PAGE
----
Road Warriors

Published 10:33 am Wednesday, November 23, 2016

It has been a slow and tedious effort, but roadways across the Roanoke-Chowan area damaged from a double dose of tropical systems are being pieced back together.

Some of those roads were ripped open by rushing floodwaters from Tropical Storm Julia that left upwards to 18 inches of rain in some portions of the local area back on Sept. 19-21. Repairs on a few of those highways were underway when Hurricane Matthew came calling on Oct. 8. Massive flooding that Matthew left in his wake also severely damaged some local roads unaffected by Tropical Storm Julia.

Water is shown rushing across Tyler Road near Rich Square in the aftermath of Tropical Storm Julia in late September. That road, impacted again by Hurricane Matthew in early October, remains closed and repairs are underway. | Photo by Angie Todd

Water is shown rushing across Tyler Road near Rich Square in the aftermath of Tropical Storm Julia in late September. That road, impacted again by Hurricane Matthew in early October, remains closed and repairs are underway. | Photo by Angie Todd

“It was a double whammy for us,” said Scott Emory, District Engineer in the Ahoskie office of the North Carolina Department of Transportation. “We were just beginning to award contracts to make repairs from damage caused by the tropical storm and then Matthew came along.”

One major project in Hertford County is repairing River Road south of Winton. Hurricane Matthew caused a huge washout of that road at Hare’s Millpond.

“We have contracted with Rose Brothers Paving to make repairs to that section of River Road,” Emory said. “Work is progressing there on schedule and the plan is to have that road reopen by Dec. 21.”

Another major project in Hertford County is Horton’s Church Road west of Aulander. Emory said that road remains closed as a contract is being prepared to replace damaged pipelines that run underneath the pavement.

“Because that road has been problematic during other weather events over the years, a decision was made to install larger metal pipes/culverts under the road in an effort for it to handle a larger volume of water,” Emory stated.

He added that repair project is expected to take until after the start of the New Year to complete.

Meanwhile, a pipeline replacement project has begun on Beechwood Road, also in Hertford County. That work is expected for completion on Dec. 21.

Emory said two separate washout areas on Pritchard Farm Road – located off NC 45 between Cofield and Harrellsville – are in need of repair. He stated that the work there is expected to begin in approximately two weeks, with a tentative completion date of Jan. 21.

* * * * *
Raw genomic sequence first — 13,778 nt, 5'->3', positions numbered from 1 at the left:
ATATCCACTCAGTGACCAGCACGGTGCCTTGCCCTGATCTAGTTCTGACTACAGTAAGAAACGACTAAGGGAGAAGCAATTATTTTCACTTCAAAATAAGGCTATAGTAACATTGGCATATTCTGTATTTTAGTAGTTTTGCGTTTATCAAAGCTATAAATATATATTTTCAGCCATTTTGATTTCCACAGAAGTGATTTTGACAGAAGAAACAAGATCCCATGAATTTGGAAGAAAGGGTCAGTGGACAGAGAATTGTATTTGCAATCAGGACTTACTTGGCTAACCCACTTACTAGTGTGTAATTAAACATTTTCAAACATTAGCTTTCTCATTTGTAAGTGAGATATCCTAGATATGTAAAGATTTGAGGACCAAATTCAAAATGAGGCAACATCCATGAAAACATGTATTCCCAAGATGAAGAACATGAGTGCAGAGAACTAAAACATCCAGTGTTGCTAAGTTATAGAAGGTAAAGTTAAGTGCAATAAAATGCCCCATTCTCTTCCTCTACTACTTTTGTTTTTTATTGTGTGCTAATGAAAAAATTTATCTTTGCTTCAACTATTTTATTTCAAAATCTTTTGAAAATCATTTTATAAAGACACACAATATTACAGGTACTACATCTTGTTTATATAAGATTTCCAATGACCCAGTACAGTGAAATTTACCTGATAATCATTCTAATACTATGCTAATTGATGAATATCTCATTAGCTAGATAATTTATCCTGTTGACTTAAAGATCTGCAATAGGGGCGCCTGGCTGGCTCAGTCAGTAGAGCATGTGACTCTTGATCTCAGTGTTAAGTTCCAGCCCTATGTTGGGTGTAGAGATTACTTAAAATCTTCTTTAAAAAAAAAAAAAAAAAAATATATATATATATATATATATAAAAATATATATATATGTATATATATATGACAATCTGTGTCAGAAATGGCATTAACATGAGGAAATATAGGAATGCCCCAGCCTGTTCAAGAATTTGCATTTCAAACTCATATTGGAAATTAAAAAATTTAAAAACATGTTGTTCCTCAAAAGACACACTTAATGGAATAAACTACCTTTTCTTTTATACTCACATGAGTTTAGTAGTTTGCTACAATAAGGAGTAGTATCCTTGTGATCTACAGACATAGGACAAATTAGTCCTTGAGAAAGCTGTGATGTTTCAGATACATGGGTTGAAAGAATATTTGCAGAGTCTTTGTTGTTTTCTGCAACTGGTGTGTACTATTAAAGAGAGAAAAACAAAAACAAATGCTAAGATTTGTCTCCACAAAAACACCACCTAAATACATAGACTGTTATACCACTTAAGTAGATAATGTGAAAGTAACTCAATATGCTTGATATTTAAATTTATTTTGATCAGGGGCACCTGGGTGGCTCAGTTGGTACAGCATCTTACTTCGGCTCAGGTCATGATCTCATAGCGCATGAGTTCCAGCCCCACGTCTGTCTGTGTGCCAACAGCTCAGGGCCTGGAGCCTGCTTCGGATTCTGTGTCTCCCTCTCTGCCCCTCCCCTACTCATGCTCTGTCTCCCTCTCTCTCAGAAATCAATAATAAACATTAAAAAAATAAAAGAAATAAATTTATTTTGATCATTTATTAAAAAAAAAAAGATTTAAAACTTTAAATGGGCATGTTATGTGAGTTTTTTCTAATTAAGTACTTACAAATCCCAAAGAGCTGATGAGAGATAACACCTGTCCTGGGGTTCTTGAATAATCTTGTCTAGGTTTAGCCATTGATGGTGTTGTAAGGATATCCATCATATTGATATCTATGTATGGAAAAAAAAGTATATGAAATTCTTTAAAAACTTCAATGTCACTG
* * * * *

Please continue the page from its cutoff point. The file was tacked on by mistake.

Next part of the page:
“We have a few other roads in Hertford County that need some finishing touches, but they’re all passable,” Emory said. “In those instances there were isolated areas where the road shoulders suffered some minor washouts. We (DOT) went in and placed some rock in those areas. Rose Brothers is under contract to pave those places.”

Two roads remained closed in Northampton County due to storm damage – Tyler Road near Rich Square and Britton Road near Pendleton.

“The damage on Tyler Road initially occurred during Tropical Storm Julia and then suffered additional damage during Hurricane Matthew,” Emory noted. “Repair work there to replace a pipeline that washed out began Nov. 14 and we’re estimating the road will reopen in two weeks.”

Emory said repairs to Britton Road had yet to get underway.

Four roads remain closed in Bertie County – Dew Drop Road in Colerain, Cremo Road (south of Powellsville), Brown School Road (south of Colerain), and Exter Road (off Wakelon Road).

“We have a contract with Barnhill Construction to make repairs on Dew Drop Road, Cremo Road and Brown School Road,” said Emory. “We’re hoping that the repairs to those three roads, to include fixing washouts and installing new pipelines, will begin next week.”

As far as Exter Road is concerned, repairs there are pending the approval of a contract.

“Exter Road needs to have larger metal box culverts installed,” Emory remarked. “It is one of two to three projects in our district that require larger drainage structures than what was there previously. It will take 60-to-90 days to complete those major repairs.”

Emory also addressed the length of time it has taken to this point to either begin repairs or to award contracts.

“You need to realize the magnitude of the damage caused throughout our three-county district,” he stressed. “Not only do we have to schedule the repair work and award contracts, we also must get the repair materials in place.

“There is a high demand from throughout the eastern part of the state for those materials since other DOT districts suffered the same type of road damages due to the storm,” he added.

To prove his point, Emory said there were approximately 40 roads in DOT Division One (14 counties in the northeastern part of the state – to include Bertie, Hertford and Northampton) that were impacted by the storm.

“However, down in Division Six (Bladen, Columbus, Cumberland, Harnett and Robeson), there were 400 roads impacted. They’re seeking the same repair materials that we are up here in Division One,” Emory concluded.

About Cal Bryant

Cal Bryant, a 40-year veteran of the newspaper industry, serves as the Editor at Roanoke-Chowan Publications, publishers of the Roanoke-Chowan News-Herald, Gates County Index, and Front Porch Living magazine.

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